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This lesson includes a demonstration to show why the sky is blue and why sunsets and sunrises are orange. Learners will use scientific practices to investigate answers to questions involving the color of the sky, sunsets, the Sun, and oceans.... (View More)

Audience: Informal education

Participants will use scientific practices to investigate answers to questions involving the color of the sky, sunsets, the Sun, and oceans. This activity requires use of a clear acrylic or glass container to hold water, a strong flashlight,... (View More)

Audience: Informal education

In this introductory textbook chapter, energy is defined and its sources, forms, and flow are introduced. Students are introduced to the first law of thermodynamics, conservation of energy. The resource includes links to current news articles, and a... (View More)

This textbook chapter describes the processes through which El Niño and La Niña conditions emerge. The resource includes an animation of ocean currents, and links to current news articles, and a suite of pre- and post-unit assessments. A teacher's... (View More)

In this textbook chapter, students review concepts of matter and energy as a precursor to understand how carbon dioxide traps heat in the atmosphere. This is the second chapter in the unit, Climate Change, which addresses the question of how human... (View More)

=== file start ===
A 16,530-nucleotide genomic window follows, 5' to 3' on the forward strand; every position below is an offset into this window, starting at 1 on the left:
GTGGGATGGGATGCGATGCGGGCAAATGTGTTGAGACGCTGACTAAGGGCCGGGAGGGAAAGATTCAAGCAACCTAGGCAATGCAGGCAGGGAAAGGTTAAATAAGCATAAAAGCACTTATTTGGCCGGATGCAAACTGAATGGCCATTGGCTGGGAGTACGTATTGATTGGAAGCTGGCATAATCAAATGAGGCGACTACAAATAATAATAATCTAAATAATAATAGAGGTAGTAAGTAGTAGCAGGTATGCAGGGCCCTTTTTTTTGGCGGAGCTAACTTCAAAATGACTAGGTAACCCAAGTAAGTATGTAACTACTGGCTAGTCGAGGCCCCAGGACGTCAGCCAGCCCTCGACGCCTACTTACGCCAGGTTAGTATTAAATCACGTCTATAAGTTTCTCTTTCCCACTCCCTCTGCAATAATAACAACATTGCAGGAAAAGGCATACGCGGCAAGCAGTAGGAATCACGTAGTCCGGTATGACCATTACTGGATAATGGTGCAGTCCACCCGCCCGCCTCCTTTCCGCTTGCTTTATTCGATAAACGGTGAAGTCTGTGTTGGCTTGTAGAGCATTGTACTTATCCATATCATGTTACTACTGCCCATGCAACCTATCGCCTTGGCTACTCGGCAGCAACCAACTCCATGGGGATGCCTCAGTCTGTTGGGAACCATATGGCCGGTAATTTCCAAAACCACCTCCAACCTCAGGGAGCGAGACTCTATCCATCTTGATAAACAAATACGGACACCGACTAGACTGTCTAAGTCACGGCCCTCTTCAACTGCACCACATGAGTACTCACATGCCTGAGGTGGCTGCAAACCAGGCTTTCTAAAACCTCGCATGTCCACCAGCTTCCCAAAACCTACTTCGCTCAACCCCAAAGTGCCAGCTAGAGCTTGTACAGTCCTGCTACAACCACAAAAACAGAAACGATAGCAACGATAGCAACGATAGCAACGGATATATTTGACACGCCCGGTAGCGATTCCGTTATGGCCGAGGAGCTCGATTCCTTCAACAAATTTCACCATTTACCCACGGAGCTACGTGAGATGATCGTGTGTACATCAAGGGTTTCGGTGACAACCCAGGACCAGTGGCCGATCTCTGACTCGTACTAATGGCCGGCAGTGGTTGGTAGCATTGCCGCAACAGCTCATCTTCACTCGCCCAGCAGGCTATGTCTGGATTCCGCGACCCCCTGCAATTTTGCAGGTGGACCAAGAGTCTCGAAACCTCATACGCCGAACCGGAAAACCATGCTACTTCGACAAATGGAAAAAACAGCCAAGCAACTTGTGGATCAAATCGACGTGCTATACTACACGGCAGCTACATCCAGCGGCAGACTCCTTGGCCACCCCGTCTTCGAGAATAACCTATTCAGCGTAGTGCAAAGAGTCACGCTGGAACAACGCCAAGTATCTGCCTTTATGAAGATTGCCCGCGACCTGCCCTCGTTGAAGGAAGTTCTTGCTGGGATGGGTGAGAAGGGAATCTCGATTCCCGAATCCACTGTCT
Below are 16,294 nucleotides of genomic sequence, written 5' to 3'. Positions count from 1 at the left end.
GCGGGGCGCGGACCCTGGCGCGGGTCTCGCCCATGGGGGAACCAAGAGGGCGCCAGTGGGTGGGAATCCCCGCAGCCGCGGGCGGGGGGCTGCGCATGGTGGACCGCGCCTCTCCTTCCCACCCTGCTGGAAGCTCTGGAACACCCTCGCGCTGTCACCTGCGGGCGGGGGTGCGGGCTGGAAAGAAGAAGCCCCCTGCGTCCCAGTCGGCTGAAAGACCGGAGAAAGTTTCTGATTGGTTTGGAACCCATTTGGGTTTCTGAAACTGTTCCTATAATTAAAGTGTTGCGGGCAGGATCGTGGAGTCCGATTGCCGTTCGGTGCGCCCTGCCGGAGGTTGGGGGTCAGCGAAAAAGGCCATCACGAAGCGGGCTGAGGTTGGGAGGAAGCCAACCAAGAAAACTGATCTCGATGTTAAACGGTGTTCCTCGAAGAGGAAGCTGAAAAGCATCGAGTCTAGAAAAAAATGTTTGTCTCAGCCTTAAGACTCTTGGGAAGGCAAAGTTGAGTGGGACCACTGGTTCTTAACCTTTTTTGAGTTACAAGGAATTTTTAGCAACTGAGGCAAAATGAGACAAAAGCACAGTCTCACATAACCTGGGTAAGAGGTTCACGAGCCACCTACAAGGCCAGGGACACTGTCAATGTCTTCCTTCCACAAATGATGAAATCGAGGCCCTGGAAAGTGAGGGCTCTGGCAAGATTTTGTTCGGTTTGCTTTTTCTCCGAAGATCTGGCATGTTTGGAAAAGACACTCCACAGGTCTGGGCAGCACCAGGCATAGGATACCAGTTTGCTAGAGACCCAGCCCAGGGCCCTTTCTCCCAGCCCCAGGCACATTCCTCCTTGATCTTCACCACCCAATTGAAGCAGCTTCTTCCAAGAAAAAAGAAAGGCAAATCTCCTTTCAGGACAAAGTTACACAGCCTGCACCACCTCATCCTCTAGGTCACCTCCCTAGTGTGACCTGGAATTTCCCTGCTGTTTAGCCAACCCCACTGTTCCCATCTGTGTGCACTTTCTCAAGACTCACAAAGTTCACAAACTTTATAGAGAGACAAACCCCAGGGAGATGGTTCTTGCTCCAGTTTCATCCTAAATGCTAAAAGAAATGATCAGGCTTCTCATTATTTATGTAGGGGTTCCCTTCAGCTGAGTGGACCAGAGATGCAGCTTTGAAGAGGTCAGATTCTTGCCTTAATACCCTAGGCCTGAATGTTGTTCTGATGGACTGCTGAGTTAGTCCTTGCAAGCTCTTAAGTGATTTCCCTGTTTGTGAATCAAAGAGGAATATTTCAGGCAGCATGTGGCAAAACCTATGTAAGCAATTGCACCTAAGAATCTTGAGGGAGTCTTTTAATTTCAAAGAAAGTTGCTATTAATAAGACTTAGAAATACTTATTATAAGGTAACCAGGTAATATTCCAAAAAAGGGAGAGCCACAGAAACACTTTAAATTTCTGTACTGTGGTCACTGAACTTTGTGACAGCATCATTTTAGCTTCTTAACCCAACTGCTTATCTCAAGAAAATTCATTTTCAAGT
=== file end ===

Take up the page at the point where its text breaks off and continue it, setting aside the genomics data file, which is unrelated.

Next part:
In this textbook chapter, students are introduced to the study of tectonics through an exploration of the 1980 eruption of Mt. St. Helens, including an interview with geomorphologist Dr. Danny Vaughn, Indiana State University. The flow of energy,... (View More)

Audience: High school
Materials Cost: Free

This is an activity about magnetism and magnetic forces. Learners will explore objects to which a magnet is attracted or repelled and record information in a learning log. Additionally, learners will identify magnetic devices or phenomena they... (View More)

Audience: High school

This is an activity about magnetic fields. Using iron filings, learners will observe magnets in various arrangements to investigate the magnetic field lines of force. This information is then related to magnetic loops on the Sun's surface and the... (View More)

Audience: High school

In this lesson, students observe the surface of rotating potatoes to help them understand how astronomers can sometimes determine the shape of asteroids from variations in reflective brightness.

Learners will construct a model to show the relative size and scale of the Sun-Earth system, investigate the visible and electromagnetic spectrums, discuss solar flares and solar weather, develop a UV shield, and discuss the results of their... (View More)

Audience: Middle school
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